时人语录】“意料之中,新冠肺炎暴露了所有的社会不平等”

Voltaire was at this time in Brussels. Frederick wrote him from Wesel, under date of 2d September, 1740, giving a narrative of his adventures, partly in prose, partly in verse. It was a long communication, the rhyme very much like that which a bright school-girl would write upon the gallop. The following specimen of this singular production will give the reader a sufficient idea of the whole: The air agitated by loud thunder.

CHAPTER XI. DIPLOMATIC INTRIGUES.

Dear Jordan,I must tell you, as gayly as I can, that we have beaten the enemy soundly, and that we are all pretty well after it. Poor Rothenburg is wounded in the breast and in the arm, but, as it is hoped, without danger. Adieu. You will be happy, I think, at the good news I send you. My compliments to C?sarion.66

Suddenly dashing the tears away, he issued his swift orders, and, mounting his horse, galloped to Prague, where he arrived Sunday evening. The next day the siege was raised, and the besieging troops were on the retreat north into Saxony. The whole army was soon rendezvoused at Leitmeritz, on the Elbe, about thirty miles south of Dresden. Here Frederick awaited the development of the next movement of his foes.

While on this tour of inspection, the celebrated French philosopher DAlembert, by appointment, met the king at Geldern, and accompanied him to Potsdam. DAlembert was in entire sympathy with the king in his renunciation of Christianity. In 1755 DAlembert had, by invitation, met Frederick at Wesel, on the Rhine. In a letter to Madame Du Deffand, at Paris, dated Potsdam, June 25, 1763, DAlembert wrote:

66 Just as these troubles were commencing, there was, in May, 1729, a marriage in the Prussian royal family. Some two hundred miles south of Brandenburg there was, at that time, a small marquisate called Anspach, next in dignity to a dukedom. The marquis was a frail, commonplace boy of seventeen, under the care of a young mother, who was widowed, sick, and dying. Much to the dissatisfaction of Sophie Dorothee, the queen-mother, Frederick William had arranged a marriage between this young man, who was far from rich, and his second daughter, Frederica Louisa, who was then fifteen years of age.7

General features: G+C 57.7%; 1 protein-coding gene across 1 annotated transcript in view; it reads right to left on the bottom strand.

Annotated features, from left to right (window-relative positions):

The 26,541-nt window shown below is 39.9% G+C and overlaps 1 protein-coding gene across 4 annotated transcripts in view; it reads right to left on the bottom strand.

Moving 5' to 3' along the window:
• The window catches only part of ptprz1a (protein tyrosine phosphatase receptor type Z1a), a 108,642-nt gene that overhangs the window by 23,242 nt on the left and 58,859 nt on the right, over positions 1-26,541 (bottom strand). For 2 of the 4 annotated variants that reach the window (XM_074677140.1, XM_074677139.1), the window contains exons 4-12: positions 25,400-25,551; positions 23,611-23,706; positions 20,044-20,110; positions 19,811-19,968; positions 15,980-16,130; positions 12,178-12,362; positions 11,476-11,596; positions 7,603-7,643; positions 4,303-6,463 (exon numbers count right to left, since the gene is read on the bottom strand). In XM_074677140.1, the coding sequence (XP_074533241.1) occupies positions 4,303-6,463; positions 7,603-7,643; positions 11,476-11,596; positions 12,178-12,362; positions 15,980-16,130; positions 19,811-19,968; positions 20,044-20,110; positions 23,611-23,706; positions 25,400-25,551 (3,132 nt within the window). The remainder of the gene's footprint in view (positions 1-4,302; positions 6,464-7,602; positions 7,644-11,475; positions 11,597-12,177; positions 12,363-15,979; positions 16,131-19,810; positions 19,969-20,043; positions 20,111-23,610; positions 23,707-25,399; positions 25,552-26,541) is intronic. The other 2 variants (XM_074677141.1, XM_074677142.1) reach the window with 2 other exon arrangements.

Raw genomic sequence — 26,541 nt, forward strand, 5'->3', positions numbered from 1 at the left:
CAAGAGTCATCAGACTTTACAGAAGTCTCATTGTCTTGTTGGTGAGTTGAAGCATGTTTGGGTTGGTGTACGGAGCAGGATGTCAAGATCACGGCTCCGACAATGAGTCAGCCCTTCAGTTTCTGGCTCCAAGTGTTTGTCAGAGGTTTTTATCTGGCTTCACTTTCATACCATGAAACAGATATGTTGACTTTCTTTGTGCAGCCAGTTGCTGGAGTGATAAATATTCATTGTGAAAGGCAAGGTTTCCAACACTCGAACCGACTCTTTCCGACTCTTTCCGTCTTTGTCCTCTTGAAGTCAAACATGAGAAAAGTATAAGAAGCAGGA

a a a. Russian Army. b b. Austrians, under Loudon. c c. Russian Abatis. d. Russian Wagenburg. e e. Position of Prussian Army Evening of 11th. f f. Vanguard, under Finck. g. Prussian Heavy Baggage. h. Attack of Prussian Grenadiers. i i. Prussian main Army. k k. Fincks Line of Attack.

Have I need of peace? Let those who need it give me what I want, or let them fight me again and be beaten again. Have they not given whole kingdoms to Spain? And to me they can not spare a few trifling principalities. If the queen do not now grant me all I require, I shall, in four weeks, demand four principalities more. I now demand the whole of Lower Silesia, Breslau included. With that answer you can return to Vienna.

After a long search, I at length found him in a tower of a church, with a telescope in his hand. Never had I seen him in so much perplexity and anxiety as at this moment. The order he gave me was, You must get out of this scrape as well as you can. I had hardly got back to my post when his adjutant337 followed me with a new order to cross the town, and to remain on horseback with my squadron in the opposite suburb.

Frederick, with his own pen, gives the following account of this family quarrel, which resulted in the divorce of the Crown Prince and Elizabeth: